Following the horrendous mass murder at Sandy Hook Elementary School in Connecticut, and on the heels of the mall shooting in Clackamas County Oregon earlier that week, I received significant correspondence from readers. Some offered their thoughts on how such incidents could be prevented or responded to while others asked the subject simply be discussed. There’s a lot that could be said on the subject, as multiple theories exist to explain why nut cases do what they do.

Depending upon one’s political perspective, suggestions for a cure range from responsible to ridiculous. Like most cops, I prefer to deal with the real world, not some theoretical or philosophical discussion, which may or may not make sense. Here are some things I consider facts.

Firearms will not be removed from our society anytime soon. No matter how tightly guns are regulated, those intent on using them for criminal purposes will acquire them — lawfully or not. The maximum carnage at mass murder scenes, including schools, will occur before law enforcement arrives even when the ETAs of responding units are within a minute or two.

I don’t think it can be successfully argued that if there is to be an effective response to an armed suspect, it must come from person(s) already on site when the shooter arrives. In the case of schools, that would most likely be school employees whether faculty or staff. Even in schools with School Resource Officers on campus, the chances of that officer being at the gunman’s point of entry to engage him or her before damage is done is unlikely.

Shift In The Force

It’s widely believed that many, maybe even most, educators are of the liberal persuasion and, thus, antigun. I think it depends on where those educators work; in my rural, conservative county it’s certainly not the case. I sense there’s a philosophical shift occurring in the minds of many teachers and school staff. They are committed to children and the safety of the children under their care.

In my unquestionably liberal state, a large number of teachers have petitioned their school districts to recognize the concealed carry permits they hold and allow them to carry concealed on campus. Some districts allow it, while others do not. In this same liberal state on the same day Sandy Hook occurred a state legislator introduced a bill in the state house that would require school districts to allow CCW permit holders, including faculty and staff, to carry on campus. If such legislation can happen in this state, it can happen almost anywhere.

Frankly, I think such an approach makes sense and I support it with a few prerequisites. First, in addition to the usual concealed handgun license training courses, I would want teachers and staff who opt to carry to be trained by local law enforcement on practical considerations going well beyond what the typical concealed handgun safety courses address. Second, I’d want teachers and staff who opt to carry on campus to commit to no less than quarterly qualification with the weapon carried.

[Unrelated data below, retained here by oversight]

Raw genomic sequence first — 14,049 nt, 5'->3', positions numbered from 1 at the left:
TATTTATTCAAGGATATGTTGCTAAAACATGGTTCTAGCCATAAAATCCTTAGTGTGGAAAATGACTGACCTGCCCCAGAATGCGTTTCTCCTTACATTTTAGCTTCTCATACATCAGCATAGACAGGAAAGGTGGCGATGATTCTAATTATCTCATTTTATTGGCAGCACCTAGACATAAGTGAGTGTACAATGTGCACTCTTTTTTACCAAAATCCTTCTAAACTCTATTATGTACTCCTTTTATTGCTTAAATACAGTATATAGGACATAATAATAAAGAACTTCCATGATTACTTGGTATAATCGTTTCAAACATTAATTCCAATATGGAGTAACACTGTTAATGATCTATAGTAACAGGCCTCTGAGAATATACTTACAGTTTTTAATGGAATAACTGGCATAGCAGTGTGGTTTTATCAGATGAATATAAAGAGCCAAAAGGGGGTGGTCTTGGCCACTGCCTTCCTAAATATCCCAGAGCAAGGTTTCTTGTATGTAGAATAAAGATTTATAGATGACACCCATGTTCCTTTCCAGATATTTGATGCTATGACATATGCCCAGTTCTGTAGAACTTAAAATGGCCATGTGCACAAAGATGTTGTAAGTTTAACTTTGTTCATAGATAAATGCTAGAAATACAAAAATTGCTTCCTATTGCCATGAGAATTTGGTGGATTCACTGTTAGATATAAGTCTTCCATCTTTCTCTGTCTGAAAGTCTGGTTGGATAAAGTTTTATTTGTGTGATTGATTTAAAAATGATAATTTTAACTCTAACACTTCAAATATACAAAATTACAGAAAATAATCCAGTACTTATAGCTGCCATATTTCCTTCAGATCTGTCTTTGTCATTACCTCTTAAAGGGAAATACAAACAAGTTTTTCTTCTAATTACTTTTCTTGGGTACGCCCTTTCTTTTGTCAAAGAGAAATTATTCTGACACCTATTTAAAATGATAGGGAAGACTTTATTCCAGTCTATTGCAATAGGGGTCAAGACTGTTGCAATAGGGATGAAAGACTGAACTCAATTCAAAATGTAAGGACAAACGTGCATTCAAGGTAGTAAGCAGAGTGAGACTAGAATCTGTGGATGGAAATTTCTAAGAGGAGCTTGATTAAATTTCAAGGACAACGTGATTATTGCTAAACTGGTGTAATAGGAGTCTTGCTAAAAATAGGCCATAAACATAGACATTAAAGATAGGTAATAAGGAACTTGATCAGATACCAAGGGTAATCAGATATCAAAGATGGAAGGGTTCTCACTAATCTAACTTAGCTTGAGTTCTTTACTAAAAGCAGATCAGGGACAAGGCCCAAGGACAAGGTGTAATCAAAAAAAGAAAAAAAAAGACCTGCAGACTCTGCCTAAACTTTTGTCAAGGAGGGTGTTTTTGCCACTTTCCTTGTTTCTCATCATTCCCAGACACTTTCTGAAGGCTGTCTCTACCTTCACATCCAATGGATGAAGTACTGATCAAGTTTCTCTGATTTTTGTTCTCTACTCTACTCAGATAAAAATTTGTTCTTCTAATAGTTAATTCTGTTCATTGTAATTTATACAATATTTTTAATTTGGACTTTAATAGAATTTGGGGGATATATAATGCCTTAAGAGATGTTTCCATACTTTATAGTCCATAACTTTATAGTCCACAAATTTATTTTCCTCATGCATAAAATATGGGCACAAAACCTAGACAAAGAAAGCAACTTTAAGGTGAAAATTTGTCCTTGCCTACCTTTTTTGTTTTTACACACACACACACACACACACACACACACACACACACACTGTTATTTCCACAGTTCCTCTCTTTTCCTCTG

Prior to implementation of an armed faculty/staff program, all of the signs presently posted at far too many schools across this country advertising such schools as gun-free zones need to be removed. In their place I would suggest placing signs conveying just the opposite message: FACULTY AND STAFF ARMED TO PROTECT STUDENTS.
Many if not most mass killers are cowards — their actions, as well as post-incident investigations have revealed that. Faced with a choice they will most likely avoid places where they believe they might encounter armed resistance. That is a very good thing.

It’s Time

While I am a firm believer in the Second Amendment, it’s not my belief in the right to keep and bear arms that underlies my point of view on this matter. Rather, it’s the absolute sickening feeling I get each and every time innocent children are slaughtered by some deranged individual when, in the back of my mind, I believe a properly trained, armed citizen on site at the time could have stopped the attack in its infancy.

Law enforcement has long sought partnerships with the public in the interests of enhancing safety. We have done so with the knowledge that our resources are limited and our response times are often too long at no fault of our own. We have refined our active shooter tactics nearly to perfection, but we are limited by the uncontrollable factors of time and distance. Perhaps in the interest of the lives and safety of our children it’s time to advocate a partnership with armed citizens to achieve an admirable and necessary objective.

The author may be contacted with comments or suggestions for future articles via [email protected]
By Jerry Boyd

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